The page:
First years conduct research on bacteriophages

First-years interested in research have it rather easy now: They no longer need to go through the frustrating process of first figuring out which faculty member they want to work with, then trying to contact the faculty member, and after weeks of anticipation, receiving a response saying that upperclassmen have already filled all the undergraduate lab positions. Now, all that first-years need to do is sign up for 03-115, Phage Genomics Research, and they automatically get a chance to work on a nationwide research project with some of the brightest minds in the country.

The course is part of a project started by the Howard Hughes Medical Institute’s (HHMI) Science Education Alliance (SEA). According to a Carnegie Mellon press release, HHMI chose Carnegie Mellon’s department of biological sciences to be a part of the 12-member team of different universities that will be a part of this initiative.
The course has the students collect bacteriophages, which are typical viruses that attack bacteria, and analyze their structure and genome. The exciting part is that the students will also have the chance to be co-authors of a research paper if their findings are published in journals.

The popularity of the course is evident from the overwhelming response received from students currently enrolled. “I wanted to be involved in research or a lab somehow as a freshman, and this course seemed like the perfect way to do it,” said Lianne Cohen, a first-year in the Science and Humanities Scholars program.

For the students, being involved in a lab course during their first year is a great advantage, but this course is even more special as it is not like a typical biology lab course. As Antonio-Javier Lopez, an associate professor in the biological sciences department and also one of the instructors for the course, explained, unlike typical lab courses, the experiments in this course do not have any fixed results.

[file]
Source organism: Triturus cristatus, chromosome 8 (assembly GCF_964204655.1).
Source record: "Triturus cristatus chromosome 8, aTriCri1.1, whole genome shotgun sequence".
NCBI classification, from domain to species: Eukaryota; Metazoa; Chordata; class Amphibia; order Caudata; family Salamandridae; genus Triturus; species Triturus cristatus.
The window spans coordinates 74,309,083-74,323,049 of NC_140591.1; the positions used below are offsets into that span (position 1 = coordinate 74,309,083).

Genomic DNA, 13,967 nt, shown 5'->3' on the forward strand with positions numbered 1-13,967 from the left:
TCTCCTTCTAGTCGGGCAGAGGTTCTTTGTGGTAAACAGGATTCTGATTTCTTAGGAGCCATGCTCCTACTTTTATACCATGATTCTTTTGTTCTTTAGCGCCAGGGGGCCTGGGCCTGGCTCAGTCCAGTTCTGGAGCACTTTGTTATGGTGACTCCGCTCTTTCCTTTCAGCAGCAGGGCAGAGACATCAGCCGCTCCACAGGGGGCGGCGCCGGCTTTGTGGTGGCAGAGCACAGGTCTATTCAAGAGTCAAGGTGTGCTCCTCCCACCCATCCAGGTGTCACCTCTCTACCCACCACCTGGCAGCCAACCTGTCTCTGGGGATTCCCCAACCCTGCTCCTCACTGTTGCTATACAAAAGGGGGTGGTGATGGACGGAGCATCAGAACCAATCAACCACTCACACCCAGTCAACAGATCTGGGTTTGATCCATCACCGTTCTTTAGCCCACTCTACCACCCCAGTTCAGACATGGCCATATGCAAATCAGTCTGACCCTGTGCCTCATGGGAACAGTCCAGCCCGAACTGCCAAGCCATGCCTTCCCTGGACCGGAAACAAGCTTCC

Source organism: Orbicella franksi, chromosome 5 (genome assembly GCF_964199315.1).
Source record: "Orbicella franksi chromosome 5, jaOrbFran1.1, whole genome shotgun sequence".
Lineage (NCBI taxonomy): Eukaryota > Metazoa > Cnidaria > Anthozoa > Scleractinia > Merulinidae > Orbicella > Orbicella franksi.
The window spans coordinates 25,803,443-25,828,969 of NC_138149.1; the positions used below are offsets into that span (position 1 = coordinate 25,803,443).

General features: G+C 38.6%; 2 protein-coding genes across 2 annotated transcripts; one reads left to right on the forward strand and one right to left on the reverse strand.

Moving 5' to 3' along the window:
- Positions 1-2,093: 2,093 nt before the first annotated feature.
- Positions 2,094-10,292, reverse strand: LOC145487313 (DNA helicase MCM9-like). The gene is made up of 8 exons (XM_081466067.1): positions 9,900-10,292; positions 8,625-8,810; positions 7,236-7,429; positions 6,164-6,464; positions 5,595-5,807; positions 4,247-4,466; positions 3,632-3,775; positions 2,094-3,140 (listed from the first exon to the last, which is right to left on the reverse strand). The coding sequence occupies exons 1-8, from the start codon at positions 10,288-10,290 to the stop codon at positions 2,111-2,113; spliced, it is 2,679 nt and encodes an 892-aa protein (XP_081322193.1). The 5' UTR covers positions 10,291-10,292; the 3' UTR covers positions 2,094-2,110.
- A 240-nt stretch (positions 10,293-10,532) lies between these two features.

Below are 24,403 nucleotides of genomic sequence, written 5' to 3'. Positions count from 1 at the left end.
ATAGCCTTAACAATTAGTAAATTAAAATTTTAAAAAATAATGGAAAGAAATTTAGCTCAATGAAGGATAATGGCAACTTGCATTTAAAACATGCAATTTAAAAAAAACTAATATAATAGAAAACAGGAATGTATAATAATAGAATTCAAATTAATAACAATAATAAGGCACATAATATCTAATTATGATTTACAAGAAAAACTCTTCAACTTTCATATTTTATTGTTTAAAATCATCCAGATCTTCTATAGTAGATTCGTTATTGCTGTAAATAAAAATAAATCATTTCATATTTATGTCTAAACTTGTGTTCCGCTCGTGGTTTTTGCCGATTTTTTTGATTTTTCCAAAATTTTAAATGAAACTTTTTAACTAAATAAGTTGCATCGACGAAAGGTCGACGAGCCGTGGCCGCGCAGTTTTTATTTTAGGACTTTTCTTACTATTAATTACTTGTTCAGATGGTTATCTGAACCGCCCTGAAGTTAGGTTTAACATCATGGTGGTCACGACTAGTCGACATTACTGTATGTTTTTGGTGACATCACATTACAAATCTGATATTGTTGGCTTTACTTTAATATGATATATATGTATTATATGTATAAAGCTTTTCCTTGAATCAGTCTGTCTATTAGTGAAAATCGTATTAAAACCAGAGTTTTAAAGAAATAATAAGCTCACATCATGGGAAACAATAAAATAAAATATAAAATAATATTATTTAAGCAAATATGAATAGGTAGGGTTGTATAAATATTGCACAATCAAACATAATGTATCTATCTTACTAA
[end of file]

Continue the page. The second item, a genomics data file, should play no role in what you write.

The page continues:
“There is a high expectation that we are going to find something really interesting, but we don’t know exactly what that is ahead of time,” Lopez said. The students will also have the chance to take decisions on what steps to perform next. “It’s really doing real science,” Lopez added.

Jonathan Jarvik, an associate professor in the biology department and an instructor for the course, said that one of the greatest advantages of this course is that it is not as hectic and intensive as the laboratory courses that students take in their junior year. “The intensity level in this course is much lower, [so] they have time to think about very basic aspects of biology. And that’s very good,” Jarvik said.

In the course, students isolate bacteriophages from soil samples, clone the DNA from these phages, and send the DNA samples for sequencing. This portion of the project was to be completed this semester. The students, however, are way ahead of schedule. “[Our goal this semester] was isolating 50 micrograms of DNA to send off for sequencing. We actually exceeded this goal by isolating approximately 300 micrograms,” said Stephanie Guerra, a first-year in the Science and Humanities Scholars program. Guerra also explained that the extra time and extra DNA that was isolated will now be used by the students for carrying out experiments of their own.

The project will continue next semester when the sequences of the DNA are sent back to the students. The students will then assemble these sequences and use bioinformatics techniques to analyze the sequences. The data that will be collected will be compared to the data collected by other participating institutions.

One of the goals of the course was to make a significant impact on phage research. “[The goal is] to learn about the biology, the ecology, and the evolution of bacteriophages and also to identify novel bacteriophages that infect mycobacteria,” Lopez said. He explained that this project was very important as diseases like tuberculosis were caused by mycobacteria. Finding phages that could destroy mycobacteria would thus provide a way to find cures for these diseases.

The second, and more important, goal was to encourage the students to get involved in research. From the feedback received, it seems that this goal, at least, has been achieved. “I didn’t really have much research experience before Carnegie Mellon, so being in this phage genomics course has helped introduce me to scientific research and has shown me how much I enjoy it,” Guerra said.

While the course has been enjoyable for the students, the faculty, too, have been having a great experience teaching the course. “[The best part is teaching] smart engaged students with a broad range of personalities,” Jarvik added.

HHMI has funded Carnegie Mellon for a period of three years. The project can be continued beyond this time frame as the number of phages that can be isolated is enormous. Lopez explained that Carnegie Mellon would probably continue the project after the three-year period to continue promoting research among undergraduate students.